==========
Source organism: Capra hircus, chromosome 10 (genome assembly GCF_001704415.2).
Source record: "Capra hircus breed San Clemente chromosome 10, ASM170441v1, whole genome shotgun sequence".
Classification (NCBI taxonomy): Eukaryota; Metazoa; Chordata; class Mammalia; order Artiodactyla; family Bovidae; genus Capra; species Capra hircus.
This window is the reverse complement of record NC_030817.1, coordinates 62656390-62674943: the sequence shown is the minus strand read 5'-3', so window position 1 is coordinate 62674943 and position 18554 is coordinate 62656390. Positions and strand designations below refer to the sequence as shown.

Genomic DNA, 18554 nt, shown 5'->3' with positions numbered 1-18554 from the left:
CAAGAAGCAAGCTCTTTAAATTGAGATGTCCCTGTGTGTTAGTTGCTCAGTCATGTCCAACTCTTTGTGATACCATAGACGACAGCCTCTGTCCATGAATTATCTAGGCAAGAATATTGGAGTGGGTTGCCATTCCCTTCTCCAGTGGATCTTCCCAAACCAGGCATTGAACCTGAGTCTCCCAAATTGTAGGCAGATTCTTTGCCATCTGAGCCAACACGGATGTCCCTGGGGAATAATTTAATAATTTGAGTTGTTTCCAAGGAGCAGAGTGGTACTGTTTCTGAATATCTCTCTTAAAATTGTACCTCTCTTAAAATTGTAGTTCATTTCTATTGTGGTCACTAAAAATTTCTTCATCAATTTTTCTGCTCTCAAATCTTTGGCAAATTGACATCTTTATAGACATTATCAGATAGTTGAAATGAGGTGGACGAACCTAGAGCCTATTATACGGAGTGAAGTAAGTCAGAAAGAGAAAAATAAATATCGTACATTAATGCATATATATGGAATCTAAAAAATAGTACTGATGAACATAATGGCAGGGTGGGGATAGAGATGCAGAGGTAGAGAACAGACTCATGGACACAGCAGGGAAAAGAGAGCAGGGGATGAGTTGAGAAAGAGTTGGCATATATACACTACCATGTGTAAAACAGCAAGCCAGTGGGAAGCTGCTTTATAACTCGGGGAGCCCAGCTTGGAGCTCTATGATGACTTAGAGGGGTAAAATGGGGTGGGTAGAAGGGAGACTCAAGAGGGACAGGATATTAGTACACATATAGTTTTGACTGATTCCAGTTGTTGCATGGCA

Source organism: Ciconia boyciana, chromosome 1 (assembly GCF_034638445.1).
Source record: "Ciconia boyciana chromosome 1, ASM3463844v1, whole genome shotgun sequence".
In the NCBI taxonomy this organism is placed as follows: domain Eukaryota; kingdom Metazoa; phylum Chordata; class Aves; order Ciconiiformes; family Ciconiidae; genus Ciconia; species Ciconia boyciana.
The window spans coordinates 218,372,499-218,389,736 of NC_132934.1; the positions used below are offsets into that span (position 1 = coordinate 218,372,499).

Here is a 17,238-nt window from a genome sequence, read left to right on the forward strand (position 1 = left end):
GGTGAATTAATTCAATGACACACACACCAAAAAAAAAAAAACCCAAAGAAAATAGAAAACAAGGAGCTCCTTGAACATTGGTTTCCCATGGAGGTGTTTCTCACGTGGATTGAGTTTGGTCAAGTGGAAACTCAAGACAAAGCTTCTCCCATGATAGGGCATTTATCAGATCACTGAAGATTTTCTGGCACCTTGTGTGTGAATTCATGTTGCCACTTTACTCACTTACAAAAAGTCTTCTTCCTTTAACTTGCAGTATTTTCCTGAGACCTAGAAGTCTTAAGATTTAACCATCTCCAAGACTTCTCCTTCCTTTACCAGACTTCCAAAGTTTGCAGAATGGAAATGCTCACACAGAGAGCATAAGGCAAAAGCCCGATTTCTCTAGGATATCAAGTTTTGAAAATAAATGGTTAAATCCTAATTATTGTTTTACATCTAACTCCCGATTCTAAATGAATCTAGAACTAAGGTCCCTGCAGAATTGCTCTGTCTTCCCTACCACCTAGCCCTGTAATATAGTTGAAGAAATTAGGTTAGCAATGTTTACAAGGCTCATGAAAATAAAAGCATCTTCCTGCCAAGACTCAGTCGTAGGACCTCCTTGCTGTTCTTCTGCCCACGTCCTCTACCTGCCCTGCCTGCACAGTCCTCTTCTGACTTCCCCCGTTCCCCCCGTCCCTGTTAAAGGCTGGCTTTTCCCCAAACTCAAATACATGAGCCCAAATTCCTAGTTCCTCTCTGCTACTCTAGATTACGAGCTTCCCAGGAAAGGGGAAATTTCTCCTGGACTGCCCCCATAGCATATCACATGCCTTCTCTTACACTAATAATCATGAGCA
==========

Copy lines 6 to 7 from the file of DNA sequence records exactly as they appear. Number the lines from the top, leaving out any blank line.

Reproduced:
CAAGAAGCAAGCTCTTTAAATTGAGATGTCCCTGTGTGTTAGTTGCTCAGTCATGTCCAACTCTTTGTGATACCATAGACGACAGCCTCTGTCCATGAATTATCTAGGCAAGAATATTGGAGTGGGTTGCCATTCCCTTCTCCAGTGGATCTTCCCAAACCAGGCATTGAACCTGAGTCTCCCAAATTGTAGGCAGATTCTTTGCCATCTGAGCCAACACGGATGTCCCTGGGGAATAATTTAATAATTTGAGTTGTTTCCAAGGAGCAGAGTGGTACTGTTTCTGAATATCTCTCTTAAAATTGTACCTCTCTTAAAATTGTAGTTCATTTCTATTGTGGTCACTAAAAATTTCTTCATCAATTTTTCTGCTCTCAAATCTTTGGCAAATTGACATCTTTATAGACATTATCAGATAGTTGAAATGAGGTGGACGAACCTAGAGCCTATTATACGGAGTGAAGTAAGTCAGAAAGAGAAAAATAAATATCGTACATTAATGCATATATATGGAATCTAAAAAATAGTACTGATGAACATAATGGCAGGGTGGGGATAGAGATGCAGAGGTAGAGAACAGACTCATGGACACAGCAGGGAAAAGAGAGCAGGGGATGAGTTGAGAAAGAGTTGGCATATATACACTACCATGTGTAAAACAGCAAGCCAGTGGGAAGCTGCTTTATAACTCGGGGAGCCCAGCTTGGAGCTCTATGATGACTTAGAGGGGTAAAATGGGGTGGGTAGAAGGGAGACTCAAGAGGGACAGGATATTAGTACACATATAGTTTTGACTGATTCCAGTTGTTGCATGGCA

Source organism: Ciconia boyciana, chromosome 1 (assembly GCF_034638445.1).